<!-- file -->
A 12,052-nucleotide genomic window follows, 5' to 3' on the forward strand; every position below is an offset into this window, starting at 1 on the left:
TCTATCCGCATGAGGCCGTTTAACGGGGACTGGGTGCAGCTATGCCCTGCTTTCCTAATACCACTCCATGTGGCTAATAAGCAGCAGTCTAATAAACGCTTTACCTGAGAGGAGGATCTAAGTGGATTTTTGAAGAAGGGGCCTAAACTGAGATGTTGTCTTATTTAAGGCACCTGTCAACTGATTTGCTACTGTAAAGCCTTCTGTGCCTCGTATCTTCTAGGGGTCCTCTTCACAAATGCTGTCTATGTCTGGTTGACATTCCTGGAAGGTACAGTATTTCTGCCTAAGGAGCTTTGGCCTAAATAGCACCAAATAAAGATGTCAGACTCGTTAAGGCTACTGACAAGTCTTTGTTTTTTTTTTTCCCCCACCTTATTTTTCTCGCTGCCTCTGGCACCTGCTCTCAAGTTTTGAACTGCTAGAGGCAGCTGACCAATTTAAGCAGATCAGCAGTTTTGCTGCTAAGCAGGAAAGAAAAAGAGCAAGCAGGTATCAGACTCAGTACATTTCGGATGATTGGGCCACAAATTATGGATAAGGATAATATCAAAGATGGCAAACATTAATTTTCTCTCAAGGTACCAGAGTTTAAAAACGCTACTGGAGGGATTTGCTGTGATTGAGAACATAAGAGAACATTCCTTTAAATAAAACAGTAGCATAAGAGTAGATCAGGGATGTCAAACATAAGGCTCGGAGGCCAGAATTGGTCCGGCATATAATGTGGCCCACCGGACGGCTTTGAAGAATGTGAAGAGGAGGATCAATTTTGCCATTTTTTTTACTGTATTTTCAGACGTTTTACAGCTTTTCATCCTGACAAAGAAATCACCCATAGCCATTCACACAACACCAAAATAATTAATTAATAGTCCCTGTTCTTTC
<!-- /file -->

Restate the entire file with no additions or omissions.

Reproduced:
A 12,052-nucleotide genomic window follows, 5' to 3' on the forward strand; every position below is an offset into this window, starting at 1 on the left:
TCTATCCGCATGAGGCCGTTTAACGGGGACTGGGTGCAGCTATGCCCTGCTTTCCTAATACCACTCCATGTGGCTAATAAGCAGCAGTCTAATAAACGCTTTACCTGAGAGGAGGATCTAAGTGGATTTTTGAAGAAGGGGCCTAAACTGAGATGTTGTCTTATTTAAGGCACCTGTCAACTGATTTGCTACTGTAAAGCCTTCTGTGCCTCGTATCTTCTAGGGGTCCTCTTCACAAATGCTGTCTATGTCTGGTTGACATTCCTGGAAGGTACAGTATTTCTGCCTAAGGAGCTTTGGCCTAAATAGCACCAAATAAAGATGTCAGACTCGTTAAGGCTACTGACAAGTCTTTGTTTTTTTTTTTCCCCCACCTTATTTTTCTCGCTGCCTCTGGCACCTGCTCTCAAGTTTTGAACTGCTAGAGGCAGCTGACCAATTTAAGCAGATCAGCAGTTTTGCTGCTAAGCAGGAAAGAAAAAGAGCAAGCAGGTATCAGACTCAGTACATTTCGGATGATTGGGCCACAAATTATGGATAAGGATAATATCAAAGATGGCAAACATTAATTTTCTCTCAAGGTACCAGAGTTTAAAAACGCTACTGGAGGGATTTGCTGTGATTGAGAACATAAGAGAACATTCCTTTAAATAAAACAGTAGCATAAGAGTAGATCAGGGATGTCAAACATAAGGCTCGGAGGCCAGAATTGGTCCGGCATATAATGTGGCCCACCGGACGGCTTTGAAGAATGTGAAGAGGAGGATCAATTTTGCCATTTTTTTTACTGTATTTTCAGACGTTTTACAGCTTTTCATCCTGACAAAGAAATCACCCATAGCCATTCACACAACACCAAAATAATTAATTAATAGTCCCTGTTCTTTC